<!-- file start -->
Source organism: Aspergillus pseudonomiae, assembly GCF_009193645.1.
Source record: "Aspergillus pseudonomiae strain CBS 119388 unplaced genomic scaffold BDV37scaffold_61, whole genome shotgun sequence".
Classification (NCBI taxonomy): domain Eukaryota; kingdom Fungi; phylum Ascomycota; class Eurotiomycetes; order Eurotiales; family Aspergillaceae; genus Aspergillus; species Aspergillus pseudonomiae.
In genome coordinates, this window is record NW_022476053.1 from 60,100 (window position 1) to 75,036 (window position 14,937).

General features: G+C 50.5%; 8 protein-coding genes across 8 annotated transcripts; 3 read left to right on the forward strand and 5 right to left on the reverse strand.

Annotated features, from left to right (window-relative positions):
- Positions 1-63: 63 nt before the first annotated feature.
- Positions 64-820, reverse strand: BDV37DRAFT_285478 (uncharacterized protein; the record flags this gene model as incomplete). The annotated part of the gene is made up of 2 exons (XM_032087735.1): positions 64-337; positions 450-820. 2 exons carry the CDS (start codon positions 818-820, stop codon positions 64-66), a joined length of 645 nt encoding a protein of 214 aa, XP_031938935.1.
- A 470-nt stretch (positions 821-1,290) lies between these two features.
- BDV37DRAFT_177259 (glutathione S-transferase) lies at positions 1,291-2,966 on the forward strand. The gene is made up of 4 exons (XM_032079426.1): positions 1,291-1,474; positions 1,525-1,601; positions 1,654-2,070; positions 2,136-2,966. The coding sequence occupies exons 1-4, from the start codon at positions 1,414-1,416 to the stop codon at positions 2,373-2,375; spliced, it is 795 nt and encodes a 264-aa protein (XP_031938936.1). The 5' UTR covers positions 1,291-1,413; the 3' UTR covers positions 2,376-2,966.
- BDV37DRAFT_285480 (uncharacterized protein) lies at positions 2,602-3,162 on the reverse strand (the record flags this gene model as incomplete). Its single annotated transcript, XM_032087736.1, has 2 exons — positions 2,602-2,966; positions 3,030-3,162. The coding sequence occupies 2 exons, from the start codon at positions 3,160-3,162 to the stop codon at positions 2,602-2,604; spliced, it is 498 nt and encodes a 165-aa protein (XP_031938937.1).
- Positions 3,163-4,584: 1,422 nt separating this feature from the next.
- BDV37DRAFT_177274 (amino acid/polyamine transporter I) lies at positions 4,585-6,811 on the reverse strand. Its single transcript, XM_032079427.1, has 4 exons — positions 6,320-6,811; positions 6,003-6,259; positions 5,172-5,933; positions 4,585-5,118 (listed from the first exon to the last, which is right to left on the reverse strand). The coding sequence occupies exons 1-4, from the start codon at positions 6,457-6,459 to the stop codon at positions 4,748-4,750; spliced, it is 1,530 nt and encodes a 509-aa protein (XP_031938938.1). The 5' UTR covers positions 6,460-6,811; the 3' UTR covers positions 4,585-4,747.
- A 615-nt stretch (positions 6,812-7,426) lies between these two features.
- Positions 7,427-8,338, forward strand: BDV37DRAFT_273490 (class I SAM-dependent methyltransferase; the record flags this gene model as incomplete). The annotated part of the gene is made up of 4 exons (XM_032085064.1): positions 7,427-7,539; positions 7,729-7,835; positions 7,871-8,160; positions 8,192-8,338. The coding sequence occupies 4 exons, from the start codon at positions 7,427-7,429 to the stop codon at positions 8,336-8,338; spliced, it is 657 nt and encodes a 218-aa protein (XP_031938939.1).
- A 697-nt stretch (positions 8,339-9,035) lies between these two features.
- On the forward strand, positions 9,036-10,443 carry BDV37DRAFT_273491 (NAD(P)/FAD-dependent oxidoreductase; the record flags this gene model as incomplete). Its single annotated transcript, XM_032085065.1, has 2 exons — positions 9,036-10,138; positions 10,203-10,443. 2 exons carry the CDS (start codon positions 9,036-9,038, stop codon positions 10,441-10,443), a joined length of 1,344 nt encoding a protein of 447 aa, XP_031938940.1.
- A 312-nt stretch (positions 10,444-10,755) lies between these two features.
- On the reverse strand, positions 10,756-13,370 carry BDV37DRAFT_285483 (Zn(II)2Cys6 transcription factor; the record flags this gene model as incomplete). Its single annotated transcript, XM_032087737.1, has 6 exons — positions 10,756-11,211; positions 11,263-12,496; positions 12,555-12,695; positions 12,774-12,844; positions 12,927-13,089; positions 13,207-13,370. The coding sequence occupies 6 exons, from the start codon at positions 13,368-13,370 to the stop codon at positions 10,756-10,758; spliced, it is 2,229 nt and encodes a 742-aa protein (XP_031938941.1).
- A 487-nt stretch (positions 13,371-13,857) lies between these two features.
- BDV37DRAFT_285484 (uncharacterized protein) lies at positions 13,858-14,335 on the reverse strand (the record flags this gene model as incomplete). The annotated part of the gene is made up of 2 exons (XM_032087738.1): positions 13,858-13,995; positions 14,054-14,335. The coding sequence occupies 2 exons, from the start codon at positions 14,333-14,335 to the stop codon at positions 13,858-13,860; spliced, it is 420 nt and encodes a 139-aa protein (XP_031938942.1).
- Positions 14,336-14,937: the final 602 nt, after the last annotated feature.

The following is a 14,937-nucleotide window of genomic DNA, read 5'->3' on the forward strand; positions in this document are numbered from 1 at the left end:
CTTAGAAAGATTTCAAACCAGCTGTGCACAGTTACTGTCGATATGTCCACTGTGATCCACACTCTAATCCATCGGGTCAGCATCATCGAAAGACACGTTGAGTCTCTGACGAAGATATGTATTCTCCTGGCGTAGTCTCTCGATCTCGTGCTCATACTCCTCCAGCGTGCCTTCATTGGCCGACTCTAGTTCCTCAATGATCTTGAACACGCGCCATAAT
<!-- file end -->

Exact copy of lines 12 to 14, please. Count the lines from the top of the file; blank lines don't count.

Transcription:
- Positions 3,163-4,584: 1,422 nt separating this feature from the next.
- BDV37DRAFT_177274 (amino acid/polyamine transporter I) lies at positions 4,585-6,811 on the reverse strand. Its single transcript, XM_032079427.1, has 4 exons — positions 6,320-6,811; positions 6,003-6,259; positions 5,172-5,933; positions 4,585-5,118 (listed from the first exon to the last, which is right to left on the reverse strand). The coding sequence occupies exons 1-4, from the start codon at positions 6,457-6,459 to the stop codon at positions 4,748-4,750; spliced, it is 1,530 nt and encodes a 509-aa protein (XP_031938938.1). The 5' UTR covers positions 6,460-6,811; the 3' UTR covers positions 4,585-4,747.
- A 615-nt stretch (positions 6,812-7,426) lies between these two features.